by Baca Loco
Since every baller embellishes a paintball story or two I’m comfortable playing the storytelling gray–and (this time) it’s not a tourney versus rec or scenario thing. Besides, this is the story of the first time paintball was what I had imagined it might be. And more, as it turned out. No, I’m not trying to justify playing the gray; I’m explaining how this can be called the first time even after admitting that technically, it wasn’t. (Huh?) This was the time that kept me coming back.
But just so you know how this might have gone: The real first time was at an unsupervised and unorganized field in the spare lot of a gun store and shooting range where the owner was trying to take advantage of what he hoped was the first wave of the next fad. The guns were beat up Tracers and the paint was horrendous. What’s a chronograph? There were no referees, no safety briefing (unless stay away from the eastern side of the field where you might accidentally shoot some people’s houses counts)–nothing but a half dozen utter newbs and a narrow sandy field thick with briars and pine. And I’ve no intention of telling that story because there’s nothing really to tell. We were there because my teenage son bought a paintball magazine and began eating, sleeping, dreaming paintball before he began playing. The only effect that attempt at playing paintball had was not to dampen his enthusiasm but temper my expectations. More telling, despite the miserable circumstances and conditions, my son came away from it convinced that paintball was completely (and totally) awesome.
After doing some research on local playing fields and buying a gun, a fixed barrel Phantom pump, and gear we tried again. The “local” field I’d decided on was about a ninety minute drive but they’d been the only one to have a website with pictures and player endorsements and compared to the gun range it seemed so professional I figured it would be worth it. The entrance was about a half mile off the interstate. There was a small sign, a rancher’s gate and a narrow winding dirt road that disappeared beyond the surrounding trees. Down the road there was no formal parking but spaces around a half dozen or so covered tables. Most of the tables looked like they’d been hammered together out of scrap. Away from the tables were a pair of port-o-johns and past the tables was a small trailer and hut. Around some of the tables players dressed in olive drab and camo were talking and preparing for another game. We chose an empty table feeling conspicuously out of place. Even so, the scent of turned earth, vegetation and wood smoke seemed perfect, as if this was plainly where paintball was meant to be played as the popping of distant markers mingled with the barking of a pair of dogs chained by the hut proved. We checked in, signed our waivers, got a friendly safety briefing and by the time that was completed we were more than anxious to get playing even though–or maybe because–we had no real idea what was coming next.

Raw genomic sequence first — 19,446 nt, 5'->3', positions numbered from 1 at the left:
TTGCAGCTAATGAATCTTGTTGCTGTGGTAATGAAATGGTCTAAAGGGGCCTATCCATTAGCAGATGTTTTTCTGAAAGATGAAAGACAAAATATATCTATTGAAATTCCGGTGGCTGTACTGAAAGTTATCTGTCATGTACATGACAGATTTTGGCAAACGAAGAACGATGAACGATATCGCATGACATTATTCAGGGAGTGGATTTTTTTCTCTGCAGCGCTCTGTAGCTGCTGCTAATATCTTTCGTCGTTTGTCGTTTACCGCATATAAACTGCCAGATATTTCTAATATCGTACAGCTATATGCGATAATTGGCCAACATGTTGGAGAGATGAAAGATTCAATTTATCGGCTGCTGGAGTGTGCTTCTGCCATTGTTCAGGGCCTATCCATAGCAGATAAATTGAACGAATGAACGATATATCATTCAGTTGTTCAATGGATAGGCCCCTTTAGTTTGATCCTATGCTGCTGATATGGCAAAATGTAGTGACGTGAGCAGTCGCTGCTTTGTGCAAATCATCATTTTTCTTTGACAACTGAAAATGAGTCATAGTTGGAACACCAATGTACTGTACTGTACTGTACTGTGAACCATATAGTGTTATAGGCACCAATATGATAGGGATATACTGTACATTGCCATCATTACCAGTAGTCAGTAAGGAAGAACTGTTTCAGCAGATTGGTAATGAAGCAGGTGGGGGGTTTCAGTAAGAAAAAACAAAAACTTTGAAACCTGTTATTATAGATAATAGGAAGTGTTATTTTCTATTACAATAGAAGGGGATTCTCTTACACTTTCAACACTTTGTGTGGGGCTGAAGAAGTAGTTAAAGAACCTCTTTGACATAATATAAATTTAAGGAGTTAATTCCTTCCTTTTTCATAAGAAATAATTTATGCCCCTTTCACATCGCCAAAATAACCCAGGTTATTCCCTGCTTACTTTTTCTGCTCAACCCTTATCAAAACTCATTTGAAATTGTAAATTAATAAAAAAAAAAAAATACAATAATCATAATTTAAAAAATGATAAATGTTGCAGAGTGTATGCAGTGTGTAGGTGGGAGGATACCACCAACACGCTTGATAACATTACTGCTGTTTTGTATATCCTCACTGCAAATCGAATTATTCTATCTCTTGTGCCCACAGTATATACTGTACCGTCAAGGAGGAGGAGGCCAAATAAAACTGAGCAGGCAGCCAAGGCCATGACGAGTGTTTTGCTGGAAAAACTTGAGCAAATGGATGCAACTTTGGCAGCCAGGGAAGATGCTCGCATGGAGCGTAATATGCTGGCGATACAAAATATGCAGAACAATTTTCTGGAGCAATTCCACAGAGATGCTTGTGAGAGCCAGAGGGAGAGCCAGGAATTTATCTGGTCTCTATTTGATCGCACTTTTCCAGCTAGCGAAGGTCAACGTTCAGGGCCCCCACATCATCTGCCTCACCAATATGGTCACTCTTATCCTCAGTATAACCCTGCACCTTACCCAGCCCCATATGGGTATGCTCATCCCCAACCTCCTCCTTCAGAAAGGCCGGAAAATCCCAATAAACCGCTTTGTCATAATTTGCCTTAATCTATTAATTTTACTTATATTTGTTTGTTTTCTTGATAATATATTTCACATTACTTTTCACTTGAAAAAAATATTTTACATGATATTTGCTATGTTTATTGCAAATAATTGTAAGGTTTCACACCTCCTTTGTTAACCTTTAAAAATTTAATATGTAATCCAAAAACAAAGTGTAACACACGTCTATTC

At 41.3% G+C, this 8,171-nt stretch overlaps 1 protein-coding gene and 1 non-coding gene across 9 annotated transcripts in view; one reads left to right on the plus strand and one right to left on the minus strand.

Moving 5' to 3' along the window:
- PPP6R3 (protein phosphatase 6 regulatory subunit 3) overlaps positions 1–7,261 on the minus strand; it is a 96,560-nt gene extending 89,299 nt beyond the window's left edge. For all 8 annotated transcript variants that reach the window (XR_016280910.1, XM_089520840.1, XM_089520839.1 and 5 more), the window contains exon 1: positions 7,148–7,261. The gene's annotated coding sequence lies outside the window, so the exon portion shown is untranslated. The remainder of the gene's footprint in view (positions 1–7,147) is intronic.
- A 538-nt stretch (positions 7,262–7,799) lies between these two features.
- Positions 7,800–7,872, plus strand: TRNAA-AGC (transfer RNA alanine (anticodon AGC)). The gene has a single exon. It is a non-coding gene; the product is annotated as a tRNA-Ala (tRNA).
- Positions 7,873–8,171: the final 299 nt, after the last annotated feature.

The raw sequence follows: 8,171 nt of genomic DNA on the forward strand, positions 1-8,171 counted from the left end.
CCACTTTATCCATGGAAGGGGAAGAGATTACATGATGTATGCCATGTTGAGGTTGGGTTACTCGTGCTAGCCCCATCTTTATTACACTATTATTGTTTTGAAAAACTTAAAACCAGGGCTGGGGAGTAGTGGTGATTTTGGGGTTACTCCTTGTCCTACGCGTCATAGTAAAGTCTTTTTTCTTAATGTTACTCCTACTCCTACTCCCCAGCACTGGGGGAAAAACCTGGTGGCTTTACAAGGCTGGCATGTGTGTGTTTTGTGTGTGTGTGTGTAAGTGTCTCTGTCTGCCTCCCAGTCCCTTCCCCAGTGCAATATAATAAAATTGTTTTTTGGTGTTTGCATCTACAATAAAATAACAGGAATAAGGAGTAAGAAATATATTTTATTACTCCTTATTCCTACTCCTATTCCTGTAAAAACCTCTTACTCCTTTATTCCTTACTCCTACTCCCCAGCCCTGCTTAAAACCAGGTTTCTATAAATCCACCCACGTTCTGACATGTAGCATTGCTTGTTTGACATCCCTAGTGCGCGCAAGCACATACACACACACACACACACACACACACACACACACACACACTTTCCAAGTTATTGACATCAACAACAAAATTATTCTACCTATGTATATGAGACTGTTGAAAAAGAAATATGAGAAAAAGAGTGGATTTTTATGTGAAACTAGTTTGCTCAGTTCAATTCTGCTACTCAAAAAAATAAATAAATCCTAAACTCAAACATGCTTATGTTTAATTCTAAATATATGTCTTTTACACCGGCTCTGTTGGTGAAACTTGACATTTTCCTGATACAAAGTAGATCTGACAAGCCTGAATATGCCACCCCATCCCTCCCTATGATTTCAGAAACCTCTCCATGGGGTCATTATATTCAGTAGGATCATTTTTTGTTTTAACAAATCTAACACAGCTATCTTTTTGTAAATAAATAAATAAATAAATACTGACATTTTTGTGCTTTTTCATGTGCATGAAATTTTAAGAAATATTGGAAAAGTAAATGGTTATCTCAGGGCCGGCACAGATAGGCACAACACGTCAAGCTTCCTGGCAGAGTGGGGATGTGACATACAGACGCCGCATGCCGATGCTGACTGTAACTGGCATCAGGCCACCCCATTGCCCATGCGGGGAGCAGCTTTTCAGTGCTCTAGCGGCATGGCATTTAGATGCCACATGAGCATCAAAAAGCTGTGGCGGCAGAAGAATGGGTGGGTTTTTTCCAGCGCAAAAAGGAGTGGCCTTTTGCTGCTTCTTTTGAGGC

I still remember that first game at a real, honest-to-goodness paintball field as if I was observing myself from a distance. And I felt that way at the time too though I can’t explain why. I wasn’t excited, I was intrigued. I wasn’t expectant, I was curious. Until the whistle blew. And everything changed. Prior to the game the refs had explained the field for the newcomers and encouraged everyone to take a lot of ground quickly. Not knowing any better I did exactly what they suggested and ran until I realized paintballs were zinging all around me and I threw myself down behind a tree that didn’t come close to offering real cover. Fortunately there was also a depression in the ground on my side of the slim trunk and I pressed my face up into the exposed roots applying the ostrich principle (If I can’t see them they can’t shoot me) for all I was worth as paint continued to whiz by and smack the tree and ground around me. Suddenly paintball became immediate and real, visceral and intensely exciting. So much so I wanted to laugh out loud. I quickly realized that while I wasn’t a sitting (or laying) duck I wasn’t secure either and that was great, too. It meant I had to do something besides not get shot. (Although being at risk and continuing to survive was a big part of the thrill.) I called out to my teammates and discovered most of them were quite a distance behind me. That first time it didn’t bother me in the least. They were the ones missing out. Slowly the game began to unfold. I tried to use my forward position to relay information. To spot the opposition’s positions. I worried about being flanked because my depression wouldn’t save me then. I tried to bring my gun to bear but I didn’t try too hard because I didn’t want the game–this first real experience of paintball–to end. I knew I didn’t have the skills to compete and it didn’t matter. All I wanted was to keep playing. And fourteen years later I’m still hooked though my relationship to the game has evolved pretty dramatically over the years.
There you have it. One story out of a million. What’s yours?